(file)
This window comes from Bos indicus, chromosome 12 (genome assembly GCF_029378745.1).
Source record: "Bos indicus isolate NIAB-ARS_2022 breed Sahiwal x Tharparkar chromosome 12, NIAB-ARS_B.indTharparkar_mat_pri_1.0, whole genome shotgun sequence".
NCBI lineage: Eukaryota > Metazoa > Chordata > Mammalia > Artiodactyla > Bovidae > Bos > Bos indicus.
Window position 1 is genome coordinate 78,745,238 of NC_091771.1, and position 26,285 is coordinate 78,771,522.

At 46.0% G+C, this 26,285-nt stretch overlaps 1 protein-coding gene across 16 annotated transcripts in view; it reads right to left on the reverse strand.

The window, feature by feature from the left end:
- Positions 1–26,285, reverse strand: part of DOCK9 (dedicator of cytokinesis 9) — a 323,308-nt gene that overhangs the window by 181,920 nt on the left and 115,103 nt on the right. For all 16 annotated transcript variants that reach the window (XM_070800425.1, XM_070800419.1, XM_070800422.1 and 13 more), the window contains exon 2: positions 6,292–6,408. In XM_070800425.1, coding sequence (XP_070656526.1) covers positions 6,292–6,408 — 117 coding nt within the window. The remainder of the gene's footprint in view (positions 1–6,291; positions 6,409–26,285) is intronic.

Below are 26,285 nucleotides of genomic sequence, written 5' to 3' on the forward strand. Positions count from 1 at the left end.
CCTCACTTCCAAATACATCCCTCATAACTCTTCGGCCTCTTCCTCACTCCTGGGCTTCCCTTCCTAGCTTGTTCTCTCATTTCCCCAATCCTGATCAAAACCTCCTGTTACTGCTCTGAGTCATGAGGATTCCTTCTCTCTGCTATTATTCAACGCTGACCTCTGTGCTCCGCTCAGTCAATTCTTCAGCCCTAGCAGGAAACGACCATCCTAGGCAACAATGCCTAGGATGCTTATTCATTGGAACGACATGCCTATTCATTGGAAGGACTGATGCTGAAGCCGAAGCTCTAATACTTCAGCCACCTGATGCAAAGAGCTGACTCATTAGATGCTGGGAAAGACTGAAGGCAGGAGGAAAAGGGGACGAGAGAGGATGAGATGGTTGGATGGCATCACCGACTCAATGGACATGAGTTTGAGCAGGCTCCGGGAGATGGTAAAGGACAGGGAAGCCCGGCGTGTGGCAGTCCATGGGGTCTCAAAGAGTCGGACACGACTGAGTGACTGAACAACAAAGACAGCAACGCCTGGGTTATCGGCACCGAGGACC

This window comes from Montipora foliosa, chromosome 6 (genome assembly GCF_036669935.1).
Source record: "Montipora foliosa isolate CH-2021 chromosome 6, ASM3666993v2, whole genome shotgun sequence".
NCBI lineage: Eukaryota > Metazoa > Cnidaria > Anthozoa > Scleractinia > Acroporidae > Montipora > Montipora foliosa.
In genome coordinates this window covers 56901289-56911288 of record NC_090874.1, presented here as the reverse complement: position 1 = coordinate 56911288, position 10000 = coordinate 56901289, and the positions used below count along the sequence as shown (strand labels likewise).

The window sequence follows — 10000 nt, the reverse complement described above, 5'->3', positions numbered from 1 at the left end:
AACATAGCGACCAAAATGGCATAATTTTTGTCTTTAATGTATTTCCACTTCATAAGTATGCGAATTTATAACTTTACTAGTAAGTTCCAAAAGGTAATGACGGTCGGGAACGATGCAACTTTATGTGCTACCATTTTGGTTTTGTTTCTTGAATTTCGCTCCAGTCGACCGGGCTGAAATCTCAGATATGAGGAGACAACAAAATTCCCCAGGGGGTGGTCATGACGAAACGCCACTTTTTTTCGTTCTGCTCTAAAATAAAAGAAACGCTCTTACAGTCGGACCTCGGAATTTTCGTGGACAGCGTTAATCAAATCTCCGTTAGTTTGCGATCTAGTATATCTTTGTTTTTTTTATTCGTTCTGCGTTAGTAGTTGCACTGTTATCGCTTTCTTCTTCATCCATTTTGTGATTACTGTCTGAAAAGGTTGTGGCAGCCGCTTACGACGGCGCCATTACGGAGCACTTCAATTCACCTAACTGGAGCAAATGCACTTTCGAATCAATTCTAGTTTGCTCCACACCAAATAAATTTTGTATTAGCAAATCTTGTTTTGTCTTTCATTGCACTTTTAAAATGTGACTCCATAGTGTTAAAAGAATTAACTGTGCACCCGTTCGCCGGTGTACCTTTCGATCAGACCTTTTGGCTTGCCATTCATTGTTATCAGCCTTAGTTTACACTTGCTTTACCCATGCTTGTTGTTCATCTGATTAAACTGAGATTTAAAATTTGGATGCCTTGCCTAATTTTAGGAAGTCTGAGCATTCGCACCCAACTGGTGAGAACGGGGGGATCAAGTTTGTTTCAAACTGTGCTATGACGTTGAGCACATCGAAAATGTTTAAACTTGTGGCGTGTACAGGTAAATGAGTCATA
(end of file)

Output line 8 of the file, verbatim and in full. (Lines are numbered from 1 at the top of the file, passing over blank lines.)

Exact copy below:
Below are 26,285 nucleotides of genomic sequence, written 5' to 3' on the forward strand. Positions count from 1 at the left end.